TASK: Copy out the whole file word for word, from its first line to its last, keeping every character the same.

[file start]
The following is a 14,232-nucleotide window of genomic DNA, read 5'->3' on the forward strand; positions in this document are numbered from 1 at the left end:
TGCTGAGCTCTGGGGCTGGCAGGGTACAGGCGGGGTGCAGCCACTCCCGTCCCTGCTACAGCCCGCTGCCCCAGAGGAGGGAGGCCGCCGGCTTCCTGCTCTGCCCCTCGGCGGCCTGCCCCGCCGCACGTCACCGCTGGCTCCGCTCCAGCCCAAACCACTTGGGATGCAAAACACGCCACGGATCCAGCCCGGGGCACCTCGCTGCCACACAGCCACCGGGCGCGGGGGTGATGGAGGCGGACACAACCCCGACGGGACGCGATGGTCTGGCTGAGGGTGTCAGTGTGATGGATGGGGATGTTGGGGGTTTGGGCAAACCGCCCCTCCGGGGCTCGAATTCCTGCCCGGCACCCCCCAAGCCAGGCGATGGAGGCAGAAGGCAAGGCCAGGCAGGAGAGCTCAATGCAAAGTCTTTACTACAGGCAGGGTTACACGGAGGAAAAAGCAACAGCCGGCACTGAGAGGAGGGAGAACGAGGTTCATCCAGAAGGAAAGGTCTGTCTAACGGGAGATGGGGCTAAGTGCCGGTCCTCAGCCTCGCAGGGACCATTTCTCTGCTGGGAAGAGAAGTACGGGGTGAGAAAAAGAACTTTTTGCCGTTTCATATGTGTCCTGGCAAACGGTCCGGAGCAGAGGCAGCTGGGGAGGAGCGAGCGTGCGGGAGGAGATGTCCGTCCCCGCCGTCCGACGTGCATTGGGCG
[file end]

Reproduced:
The following is a 14,232-nucleotide window of genomic DNA, read 5'->3' on the forward strand; positions in this document are numbered from 1 at the left end:
TGCTGAGCTCTGGGGCTGGCAGGGTACAGGCGGGGTGCAGCCACTCCCGTCCCTGCTACAGCCCGCTGCCCCAGAGGAGGGAGGCCGCCGGCTTCCTGCTCTGCCCCTCGGCGGCCTGCCCCGCCGCACGTCACCGCTGGCTCCGCTCCAGCCCAAACCACTTGGGATGCAAAACACGCCACGGATCCAGCCCGGGGCACCTCGCTGCCACACAGCCACCGGGCGCGGGGGTGATGGAGGCGGACACAACCCCGACGGGACGCGATGGTCTGGCTGAGGGTGTCAGTGTGATGGATGGGGATGTTGGGGGTTTGGGCAAACCGCCCCTCCGGGGCTCGAATTCCTGCCCGGCACCCCCCAAGCCAGGCGATGGAGGCAGAAGGCAAGGCCAGGCAGGAGAGCTCAATGCAAAGTCTTTACTACAGGCAGGGTTACACGGAGGAAAAAGCAACAGCCGGCACTGAGAGGAGGGAGAACGAGGTTCATCCAGAAGGAAAGGTCTGTCTAACGGGAGATGGGGCTAAGTGCCGGTCCTCAGCCTCGCAGGGACCATTTCTCTGCTGGGAAGAGAAGTACGGGGTGAGAAAAAGAACTTTTTGCCGTTTCATATGTGTCCTGGCAAACGGTCCGGAGCAGAGGCAGCTGGGGAGGAGCGAGCGTGCGGGAGGAGATGTCCGTCCCCGCCGTCCGACGTGCATTGGGCG